Keep the Love Alive: Top Heart-Healthy Foods (Wine Included!)
In honor of February, American Heart Month, The American Heart Society is promoting a Go Red for Women campaign. With heart disease being the number one killer of women, AHS is spreading the truth and myths about the disease and tips for prevention. Since eating well is a huge part prevention, we at Eating Our Words would like to do our part in spreading the word.
Photo by brx0 Blueberries are full of antioxidants. For added health benefits, drop 'em into red wine and call it Sangria.
Here's a list of delicious and nutritious Heart Healthy Foods (including my personal faves, red wine and dark chocolate!).
Blueberries A powerful disease-fighting food, the blueberry is rich in anthocyanins, the health-promoting antioxidant that gives it its dark blue color (pomegranates are also rich in this powerful polyphenol). Blueberries are also a great source of fiber and Vitamin C. Incorporate them into your diet regularly by adding them to whole-grain cereal, topping off fat-free yogurt, or working them into your low-fat muffins or pancake recipes.
Beans Beans, beans, they're good for your heart. The more you eat...you know how it goes. But the proof is in the lyrics; they are good for your heart. They contain a number of heart-protective chemicals which have been shown to lower the risk of heart attacks and strokes. Fill up on fiber-rich black beans and kidney beans. Or try other legumes like chickpeas and lentils.
Oatmeal These delicious whole grains are packed with vitamins, minerals, and bad cholesterol (LDL) lowering fiber. Check out last month's post on oatmeal for ideas on how to incorporate more of the heart-healthy whole grain into your diet.
Salmon Salmon is packed with omega-3 fatty acids, heart-healthy fats that have been shown to lower the risk of coronary heart disease. Other omega-3 rich fish include tuna, sardines, herring and mackerel. The AHA advises eating these fish twice a week for heart-healthy benefits (limiting albacore tuna to six ounces a week to minimize mercury exposure).
Spinach Rich and dark in color, spinach is loaded with disease fighting phytochemicals, vitamins and minerals. There's a reason Popeye looked so damn good. This delicious veg is iron-packed and rich in folate, potassium, and fiber. Enjoy a nutrient-dense spinach salad as an alternative to the wasteland that is iceberg lettuce. Sauté with a little olive oil, salt, crushed red pepper and lemon for an easy delicious side. Or try my favorite; add it to a heart-healthy homemade pizza. Another great alternative? Nutrient-packed kale.
Photo by Ralph Daily Serve salmon atop a bed of spinach for the ultimate heart-healthy meal.
Apples & Bananas Apples and bananas are two heart-healthy fruits that can be found anywhere. Apples, rich in both fiber and vitamin C, contain strong antioxidant flavanoids that play key roles in preventing bad cholesterol from building plaque in the arteries. Bananas are an amazing source of potassium, which helps to maintain a balance of sodium levels in the body and can lead to healthy blood pressure.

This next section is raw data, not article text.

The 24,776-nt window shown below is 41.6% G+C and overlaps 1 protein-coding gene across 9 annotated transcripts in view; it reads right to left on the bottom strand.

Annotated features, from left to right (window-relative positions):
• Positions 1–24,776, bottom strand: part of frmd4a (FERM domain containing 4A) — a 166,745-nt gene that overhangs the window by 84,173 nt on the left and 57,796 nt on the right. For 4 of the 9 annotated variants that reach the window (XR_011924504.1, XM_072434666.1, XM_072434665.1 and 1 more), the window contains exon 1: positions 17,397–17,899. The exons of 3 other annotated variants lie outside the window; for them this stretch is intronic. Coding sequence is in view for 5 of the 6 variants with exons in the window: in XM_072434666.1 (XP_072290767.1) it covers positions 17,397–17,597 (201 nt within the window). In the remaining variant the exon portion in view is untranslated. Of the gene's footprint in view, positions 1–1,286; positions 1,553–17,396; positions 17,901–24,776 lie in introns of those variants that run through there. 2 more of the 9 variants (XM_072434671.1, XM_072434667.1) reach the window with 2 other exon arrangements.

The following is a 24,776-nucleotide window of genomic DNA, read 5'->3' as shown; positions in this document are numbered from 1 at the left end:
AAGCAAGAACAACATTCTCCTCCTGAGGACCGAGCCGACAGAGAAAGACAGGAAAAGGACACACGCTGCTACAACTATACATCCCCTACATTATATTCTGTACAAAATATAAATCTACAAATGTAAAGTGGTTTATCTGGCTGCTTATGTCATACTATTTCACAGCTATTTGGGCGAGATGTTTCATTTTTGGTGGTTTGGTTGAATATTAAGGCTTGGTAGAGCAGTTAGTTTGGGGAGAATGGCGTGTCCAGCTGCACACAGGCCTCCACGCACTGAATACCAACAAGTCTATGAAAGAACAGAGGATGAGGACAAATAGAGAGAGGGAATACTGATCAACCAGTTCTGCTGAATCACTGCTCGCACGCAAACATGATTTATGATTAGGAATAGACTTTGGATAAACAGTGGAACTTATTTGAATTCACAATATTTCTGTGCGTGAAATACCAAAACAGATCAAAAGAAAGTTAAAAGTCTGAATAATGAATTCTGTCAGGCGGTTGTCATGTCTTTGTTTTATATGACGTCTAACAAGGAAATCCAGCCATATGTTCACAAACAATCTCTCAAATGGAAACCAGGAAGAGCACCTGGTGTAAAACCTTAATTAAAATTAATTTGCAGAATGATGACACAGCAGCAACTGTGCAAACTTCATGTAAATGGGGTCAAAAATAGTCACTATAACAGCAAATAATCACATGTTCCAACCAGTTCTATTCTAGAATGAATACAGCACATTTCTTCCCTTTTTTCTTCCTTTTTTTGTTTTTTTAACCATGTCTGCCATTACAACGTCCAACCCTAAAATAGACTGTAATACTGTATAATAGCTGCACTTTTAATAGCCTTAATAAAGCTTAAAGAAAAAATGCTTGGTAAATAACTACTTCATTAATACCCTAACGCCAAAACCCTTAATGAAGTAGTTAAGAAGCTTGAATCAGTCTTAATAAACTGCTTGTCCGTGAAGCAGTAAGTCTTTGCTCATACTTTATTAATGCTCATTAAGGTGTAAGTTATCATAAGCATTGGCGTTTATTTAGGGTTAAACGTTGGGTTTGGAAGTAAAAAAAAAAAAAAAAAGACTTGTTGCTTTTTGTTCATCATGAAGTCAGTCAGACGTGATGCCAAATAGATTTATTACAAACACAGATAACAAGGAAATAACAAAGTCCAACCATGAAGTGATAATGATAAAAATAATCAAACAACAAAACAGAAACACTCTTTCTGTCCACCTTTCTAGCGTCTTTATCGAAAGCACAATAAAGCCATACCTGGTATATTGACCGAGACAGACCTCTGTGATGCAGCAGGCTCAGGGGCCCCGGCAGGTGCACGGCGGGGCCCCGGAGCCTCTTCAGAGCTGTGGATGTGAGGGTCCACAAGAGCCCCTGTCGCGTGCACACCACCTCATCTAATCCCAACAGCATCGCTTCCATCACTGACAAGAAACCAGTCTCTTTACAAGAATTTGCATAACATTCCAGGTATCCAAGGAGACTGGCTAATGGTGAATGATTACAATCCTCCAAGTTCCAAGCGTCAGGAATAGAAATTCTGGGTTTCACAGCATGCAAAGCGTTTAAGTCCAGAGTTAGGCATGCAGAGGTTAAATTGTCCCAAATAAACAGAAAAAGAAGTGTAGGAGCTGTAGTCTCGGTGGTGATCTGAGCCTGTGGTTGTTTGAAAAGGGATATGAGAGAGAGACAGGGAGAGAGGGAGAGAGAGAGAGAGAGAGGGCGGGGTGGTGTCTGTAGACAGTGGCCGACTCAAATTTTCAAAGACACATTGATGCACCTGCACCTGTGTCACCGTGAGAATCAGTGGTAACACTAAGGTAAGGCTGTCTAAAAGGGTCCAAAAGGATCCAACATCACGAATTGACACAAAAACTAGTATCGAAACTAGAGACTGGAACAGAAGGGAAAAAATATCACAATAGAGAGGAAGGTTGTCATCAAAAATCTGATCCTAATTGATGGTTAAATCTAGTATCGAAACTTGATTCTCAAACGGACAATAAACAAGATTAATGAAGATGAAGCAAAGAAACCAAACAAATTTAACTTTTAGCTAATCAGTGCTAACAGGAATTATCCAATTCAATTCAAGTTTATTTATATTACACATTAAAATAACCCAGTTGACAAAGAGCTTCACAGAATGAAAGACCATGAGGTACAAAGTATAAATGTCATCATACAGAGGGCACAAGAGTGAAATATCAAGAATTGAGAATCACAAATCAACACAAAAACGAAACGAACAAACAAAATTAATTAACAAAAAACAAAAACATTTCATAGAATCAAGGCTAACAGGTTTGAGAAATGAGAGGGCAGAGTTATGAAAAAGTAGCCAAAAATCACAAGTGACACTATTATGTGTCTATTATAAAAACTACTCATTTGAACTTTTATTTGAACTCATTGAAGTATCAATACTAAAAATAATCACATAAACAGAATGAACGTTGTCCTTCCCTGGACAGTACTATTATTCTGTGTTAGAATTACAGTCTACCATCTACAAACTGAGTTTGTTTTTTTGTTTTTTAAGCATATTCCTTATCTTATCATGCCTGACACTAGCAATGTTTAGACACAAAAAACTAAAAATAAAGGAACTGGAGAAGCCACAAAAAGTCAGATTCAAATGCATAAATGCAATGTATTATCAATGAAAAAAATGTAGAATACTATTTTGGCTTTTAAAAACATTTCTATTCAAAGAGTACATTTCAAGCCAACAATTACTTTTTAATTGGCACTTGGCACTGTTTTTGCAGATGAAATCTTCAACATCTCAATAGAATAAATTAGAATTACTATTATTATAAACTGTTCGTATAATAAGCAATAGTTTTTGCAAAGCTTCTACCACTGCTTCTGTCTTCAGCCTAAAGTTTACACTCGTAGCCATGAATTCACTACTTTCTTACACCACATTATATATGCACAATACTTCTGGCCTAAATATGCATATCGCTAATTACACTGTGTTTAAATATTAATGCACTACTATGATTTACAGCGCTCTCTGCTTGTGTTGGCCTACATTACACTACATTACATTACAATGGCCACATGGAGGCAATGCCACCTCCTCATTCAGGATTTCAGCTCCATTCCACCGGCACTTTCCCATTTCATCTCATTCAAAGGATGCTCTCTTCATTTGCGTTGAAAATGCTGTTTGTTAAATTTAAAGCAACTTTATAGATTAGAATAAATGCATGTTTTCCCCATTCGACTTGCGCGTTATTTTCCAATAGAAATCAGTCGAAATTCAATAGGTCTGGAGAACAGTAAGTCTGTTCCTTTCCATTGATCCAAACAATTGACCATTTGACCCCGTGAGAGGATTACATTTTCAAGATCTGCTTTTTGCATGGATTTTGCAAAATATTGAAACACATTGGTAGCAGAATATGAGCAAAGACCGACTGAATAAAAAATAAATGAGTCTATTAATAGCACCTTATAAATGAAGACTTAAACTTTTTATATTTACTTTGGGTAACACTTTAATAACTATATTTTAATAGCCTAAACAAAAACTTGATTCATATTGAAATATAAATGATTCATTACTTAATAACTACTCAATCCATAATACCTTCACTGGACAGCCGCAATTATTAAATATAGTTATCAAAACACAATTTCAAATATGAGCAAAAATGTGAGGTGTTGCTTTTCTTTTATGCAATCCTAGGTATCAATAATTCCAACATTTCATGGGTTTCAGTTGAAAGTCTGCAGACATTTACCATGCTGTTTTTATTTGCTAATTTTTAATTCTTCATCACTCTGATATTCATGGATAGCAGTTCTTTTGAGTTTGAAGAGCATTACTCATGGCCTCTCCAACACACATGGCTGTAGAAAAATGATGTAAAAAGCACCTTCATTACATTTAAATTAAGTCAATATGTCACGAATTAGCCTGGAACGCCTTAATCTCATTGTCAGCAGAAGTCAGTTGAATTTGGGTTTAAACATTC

Soy Soy contains high levels of heath-boosting fiber, vitamins and minerals. In addition, soy is low in saturated fat, helping to reduce blood cholesterol when replaced with proteins high in saturated fat like red meat. Replace unhealthy saturated fat with rich proteins with tofu. The fat-free soybean product will soak up whatever bold flavors you'd like. Use soy milk for a delicious and nutrient-packed alternative for your cereal, coffee, or smoothie. Try snacking on edamame, a green soybean that you can find fresh or frozen in your local grocery store.
Red Wine Hallelujah! Can I just say it now? This one's my favorite. Drinking in moderation has been shown to protect the heart by raising good cholesterol (HDL) levels, thinning the blood to prevent blood clots, and decreasing inflammation. Do note: moderation is key.
Dark Chocolate Okay, maybe this one's my favorite. It's close, though. Either way, research has shown that moderate amounts of the antioxidant-packed treat can boost the immune system and increase cardiovascular health. Go for the "darker" chocolate: The more cacao content, the more health benefits. Look for good-quality dark chocolate that is at least 70 percent cocoa to ensure the potential benefits aren't outweighed by sugar and fat.
Photo by Christine Leiser I want to live in whatever world this is considered good for me in.
For more information and tips on prevention, check out one of the Memorial Hermann-sponsored Red Wine & Dark Chocolate Evenings, a physician-led event where you can learn about the keys to heart health while sipping on wine and munching on heart-healthy dark chocolate.
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